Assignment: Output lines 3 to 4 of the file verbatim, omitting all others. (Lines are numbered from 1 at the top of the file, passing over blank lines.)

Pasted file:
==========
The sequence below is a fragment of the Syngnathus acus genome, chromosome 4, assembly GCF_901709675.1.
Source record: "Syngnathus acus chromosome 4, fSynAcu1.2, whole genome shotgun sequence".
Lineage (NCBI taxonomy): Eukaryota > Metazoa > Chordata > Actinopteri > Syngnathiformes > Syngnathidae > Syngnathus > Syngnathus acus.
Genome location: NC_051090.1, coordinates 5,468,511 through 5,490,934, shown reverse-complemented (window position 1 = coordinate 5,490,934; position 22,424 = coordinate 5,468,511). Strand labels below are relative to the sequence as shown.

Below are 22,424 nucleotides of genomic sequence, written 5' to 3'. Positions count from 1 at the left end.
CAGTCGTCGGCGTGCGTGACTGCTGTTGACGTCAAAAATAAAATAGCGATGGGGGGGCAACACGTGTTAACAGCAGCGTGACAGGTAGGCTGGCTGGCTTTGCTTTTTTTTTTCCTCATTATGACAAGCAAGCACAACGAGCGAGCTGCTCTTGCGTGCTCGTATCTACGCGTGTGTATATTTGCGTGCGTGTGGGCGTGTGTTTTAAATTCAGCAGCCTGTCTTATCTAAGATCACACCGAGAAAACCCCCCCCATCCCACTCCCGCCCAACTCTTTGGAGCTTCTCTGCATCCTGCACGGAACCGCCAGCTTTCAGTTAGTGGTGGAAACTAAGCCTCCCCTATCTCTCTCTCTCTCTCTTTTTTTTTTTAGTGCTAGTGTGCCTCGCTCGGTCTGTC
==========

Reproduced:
Lineage (NCBI taxonomy): Eukaryota > Metazoa > Chordata > Actinopteri > Syngnathiformes > Syngnathidae > Syngnathus > Syngnathus acus.
Genome location: NC_051090.1, coordinates 5,468,511 through 5,490,934, shown reverse-complemented (window position 1 = coordinate 5,490,934; position 22,424 = coordinate 5,468,511). Strand labels below are relative to the sequence as shown.